8b. If the issuing CA is an Intermediate CA (not the top of the list), expand Intermediate Certification Authorities > Certificates

9. From the list of CA certificates, right click on the certificate highlighted in yellow above and choose Properties

10. Under the General tab, verify that Enable all purposes for this certificate is selected (or, if Enable only the following purposes is selected, verify that both Server Authentication and Client Authentication are enabled)

11a. Click OK to close the properties of the CA certificate.

11b. If this was an Intermediate CA certificate, repeat steps 6 through 10 until these settings from all certificates in the trusted certification chain are verified

12.  Close the Certificates Management Console (be sure to restart services if you made any changes)

      image

 

While these steps will resolve this issue 99% of the time, there are no guarantees.  Sometimes you just get burned…

 

See, support engineers in Microsoft CSS are generally at a disadvantage at the outset of every call.  We hone our investigative skills with each call, probing for answers to questions that help us define the scope of a given problem, and digging through piles of debug logs for clues as to why a particular component may be failing to work per specification.  There are three questions that should be asked by a Microsoft engineer during every support call:

  1. Did it ever work?
  2. When did it stop working?
  3. What changes were made in your environment?

Sometimes changes are made within a customer’s environment that result in problems with our products.  Often these turn out to be undocumented changes that result in hours of investigative work and troubleshooting engagements in an effort to resolve the problem.  This is why proper change control and change documentation is critical for the success of an IT infrastructure.  Otherwise, you sometimes can (and will) get burned.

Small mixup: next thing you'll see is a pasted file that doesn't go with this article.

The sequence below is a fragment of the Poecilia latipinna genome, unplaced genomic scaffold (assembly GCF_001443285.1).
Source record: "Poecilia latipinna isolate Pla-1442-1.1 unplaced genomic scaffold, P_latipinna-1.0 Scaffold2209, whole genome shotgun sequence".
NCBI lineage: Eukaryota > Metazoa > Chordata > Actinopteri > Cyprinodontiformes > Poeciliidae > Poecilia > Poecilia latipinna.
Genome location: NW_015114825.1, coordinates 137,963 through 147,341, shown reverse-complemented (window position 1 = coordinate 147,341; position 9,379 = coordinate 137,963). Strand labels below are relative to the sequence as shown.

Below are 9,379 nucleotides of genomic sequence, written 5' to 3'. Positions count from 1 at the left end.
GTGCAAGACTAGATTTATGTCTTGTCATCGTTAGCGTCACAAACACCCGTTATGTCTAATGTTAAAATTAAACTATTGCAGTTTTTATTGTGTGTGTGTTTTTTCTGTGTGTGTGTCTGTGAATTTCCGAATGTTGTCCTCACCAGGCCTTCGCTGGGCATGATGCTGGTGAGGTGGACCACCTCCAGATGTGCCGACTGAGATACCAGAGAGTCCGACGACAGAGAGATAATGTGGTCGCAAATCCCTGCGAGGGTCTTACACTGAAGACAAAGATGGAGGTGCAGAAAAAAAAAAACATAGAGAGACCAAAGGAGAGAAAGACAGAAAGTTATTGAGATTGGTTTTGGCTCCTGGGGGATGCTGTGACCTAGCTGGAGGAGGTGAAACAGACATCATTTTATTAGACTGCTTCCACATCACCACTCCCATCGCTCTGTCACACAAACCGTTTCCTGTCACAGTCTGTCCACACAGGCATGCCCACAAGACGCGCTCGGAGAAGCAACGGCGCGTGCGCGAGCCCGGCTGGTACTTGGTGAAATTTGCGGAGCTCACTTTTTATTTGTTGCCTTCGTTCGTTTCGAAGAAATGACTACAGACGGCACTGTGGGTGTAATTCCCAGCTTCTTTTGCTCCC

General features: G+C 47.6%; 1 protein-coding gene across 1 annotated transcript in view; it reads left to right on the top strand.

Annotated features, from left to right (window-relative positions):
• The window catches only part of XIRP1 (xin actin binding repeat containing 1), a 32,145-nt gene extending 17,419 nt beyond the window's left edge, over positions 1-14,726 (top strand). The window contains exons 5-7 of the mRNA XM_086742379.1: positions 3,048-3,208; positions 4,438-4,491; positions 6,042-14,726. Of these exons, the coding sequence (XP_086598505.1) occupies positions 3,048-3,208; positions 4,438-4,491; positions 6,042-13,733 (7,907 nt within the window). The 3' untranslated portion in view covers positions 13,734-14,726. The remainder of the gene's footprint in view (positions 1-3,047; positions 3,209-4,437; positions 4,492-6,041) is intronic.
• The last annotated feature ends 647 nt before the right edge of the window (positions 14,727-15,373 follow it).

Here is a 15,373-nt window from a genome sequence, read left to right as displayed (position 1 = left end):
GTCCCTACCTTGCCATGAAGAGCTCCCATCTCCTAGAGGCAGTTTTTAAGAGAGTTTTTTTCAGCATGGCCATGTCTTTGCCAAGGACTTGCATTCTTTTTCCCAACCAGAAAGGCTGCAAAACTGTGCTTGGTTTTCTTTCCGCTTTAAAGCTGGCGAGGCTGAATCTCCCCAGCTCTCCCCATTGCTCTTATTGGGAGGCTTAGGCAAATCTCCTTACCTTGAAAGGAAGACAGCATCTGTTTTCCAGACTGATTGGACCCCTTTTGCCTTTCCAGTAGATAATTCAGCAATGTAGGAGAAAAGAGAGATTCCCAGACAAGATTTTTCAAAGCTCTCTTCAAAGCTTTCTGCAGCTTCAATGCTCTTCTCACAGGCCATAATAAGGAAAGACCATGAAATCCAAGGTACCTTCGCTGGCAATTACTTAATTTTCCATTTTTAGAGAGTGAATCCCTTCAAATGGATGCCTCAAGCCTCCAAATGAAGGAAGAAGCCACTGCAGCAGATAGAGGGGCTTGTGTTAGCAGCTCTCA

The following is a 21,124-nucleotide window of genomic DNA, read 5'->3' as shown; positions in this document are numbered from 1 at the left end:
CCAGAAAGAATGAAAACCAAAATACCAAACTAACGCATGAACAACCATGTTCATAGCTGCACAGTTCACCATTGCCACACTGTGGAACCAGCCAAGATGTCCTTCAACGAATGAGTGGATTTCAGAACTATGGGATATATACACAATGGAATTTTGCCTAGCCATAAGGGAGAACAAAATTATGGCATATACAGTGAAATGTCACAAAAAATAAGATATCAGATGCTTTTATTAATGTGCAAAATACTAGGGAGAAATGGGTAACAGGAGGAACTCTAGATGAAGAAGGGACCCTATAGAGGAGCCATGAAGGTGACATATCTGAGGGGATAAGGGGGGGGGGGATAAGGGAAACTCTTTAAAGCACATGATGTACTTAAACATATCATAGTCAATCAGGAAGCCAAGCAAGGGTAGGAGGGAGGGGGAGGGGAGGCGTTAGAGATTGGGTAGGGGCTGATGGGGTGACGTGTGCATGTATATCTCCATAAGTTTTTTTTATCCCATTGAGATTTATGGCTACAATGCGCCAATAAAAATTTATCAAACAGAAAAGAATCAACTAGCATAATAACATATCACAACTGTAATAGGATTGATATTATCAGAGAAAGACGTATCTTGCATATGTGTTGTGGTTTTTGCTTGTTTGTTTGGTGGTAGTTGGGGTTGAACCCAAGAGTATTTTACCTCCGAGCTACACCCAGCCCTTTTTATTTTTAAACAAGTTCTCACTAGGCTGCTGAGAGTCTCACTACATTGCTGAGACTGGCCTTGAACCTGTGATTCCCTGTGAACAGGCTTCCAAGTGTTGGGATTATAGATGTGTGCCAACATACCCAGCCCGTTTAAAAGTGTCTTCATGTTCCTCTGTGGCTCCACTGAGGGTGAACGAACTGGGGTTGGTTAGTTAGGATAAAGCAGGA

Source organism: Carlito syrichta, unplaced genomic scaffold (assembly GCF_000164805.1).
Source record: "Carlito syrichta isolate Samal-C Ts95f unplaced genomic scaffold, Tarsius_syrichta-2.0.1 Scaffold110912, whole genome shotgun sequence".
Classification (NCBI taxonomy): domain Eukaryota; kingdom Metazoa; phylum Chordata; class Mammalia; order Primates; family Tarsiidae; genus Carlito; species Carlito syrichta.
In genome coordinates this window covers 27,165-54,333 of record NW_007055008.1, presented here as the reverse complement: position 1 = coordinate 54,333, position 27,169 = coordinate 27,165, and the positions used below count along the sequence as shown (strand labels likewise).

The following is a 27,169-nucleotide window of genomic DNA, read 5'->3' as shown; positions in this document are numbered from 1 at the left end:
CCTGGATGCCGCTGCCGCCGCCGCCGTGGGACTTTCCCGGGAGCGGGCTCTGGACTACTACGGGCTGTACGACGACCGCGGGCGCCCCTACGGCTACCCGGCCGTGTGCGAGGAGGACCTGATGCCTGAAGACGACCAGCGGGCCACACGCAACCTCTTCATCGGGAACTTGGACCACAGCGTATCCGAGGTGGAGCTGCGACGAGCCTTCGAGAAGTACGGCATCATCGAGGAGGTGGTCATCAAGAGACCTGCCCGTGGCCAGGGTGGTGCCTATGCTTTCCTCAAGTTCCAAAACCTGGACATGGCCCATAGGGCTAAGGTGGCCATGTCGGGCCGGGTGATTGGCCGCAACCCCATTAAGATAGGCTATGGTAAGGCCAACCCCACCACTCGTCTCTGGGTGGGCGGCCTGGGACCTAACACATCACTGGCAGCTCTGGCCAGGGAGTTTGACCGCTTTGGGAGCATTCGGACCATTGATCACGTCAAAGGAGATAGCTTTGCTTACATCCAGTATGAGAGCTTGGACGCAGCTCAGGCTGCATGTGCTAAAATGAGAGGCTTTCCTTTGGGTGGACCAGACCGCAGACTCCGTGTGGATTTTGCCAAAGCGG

I was burned while troubleshooting this exact issue on March 25, 2009.

 

After troubleshooting this issue for almost two hours (and getting nowhere), I had to hand off the call to one of my colleagues Martin Barron due to a previously scheduled appointment.  I just knew it had to be certificate-related, due to the following errors logged by the OCS Front End server:

TL_ERROR(TF_COMPONENT) [0]0AB0.0F80::03/25/2009-21:33:33.808.00000058 (MCUInfra,ExceptionTracer.WriteLine:1243.idx(26))
   An exception 'System.ObjectDisposedException' was thrown while processing '15794481' at '  
      at System.Net.Security.SslState.ValidateCreateContext(... X509Certificate serverCertificate, X509CertificateCollection clientCertificates...)
      at System.Net.TlsStream.ProcessAuthentication(LazyAsyncResult result)
      at System.Net.TlsStream.BeginWrite(Byte[] buffer, Int32 offset, Int32 size, AsyncCallback asyncCallback, Object asyncState)
      at System.Net.PooledStream.BeginWrite(Byte[] buffer, Int32 offset, Int32 size, AsyncCallback callback, Object state)
      at System.Net.ConnectStream.InternalWrite(Boolean async, Byte[] buffer, Int32 offset, Int32 size, AsyncCallback callback, Object state)
      at System.Net.ConnectStream.BeginWrite(Byte[] buffer, Int32 offset, Int32 size, AsyncCallback callback, Object state)
      at Microsoft.Rtc.Server.McuInfrastructure.HttpRequestContext.BeginWrite(Stream stream, AsyncCallback callback, Object state)
      at Microsoft.Rtc.Server.McuInfrastructure.HttpTransport.GetStreamCallback(IAsyncResult asyncResult)'.
   Message 'Cannot access a disposed object. Object name: 'SslStream'.'

Upon receiving the call, the first thing Martin did was browse to the web site logged in the error output from the Validation Wizard: 

https://OCS1.contoso.com:444

Although I had previously opened telnet.exe and verified that port 444 was listening, I had not thought to browse to it using a web browser.  Guess what answered?

image

Without the customer’s knowledge, someone had installed the Communicator Web Access component directly on the OCS Front End server, bound to port 444 in IIS (the same port used by the MCU Factory).  This caused all conference escalations to fail with the errors listed above.  Once the CWA component was removed and services were restarted, the issue was resolved.

 

I will not soon forget this one… :-/

 

-- Dave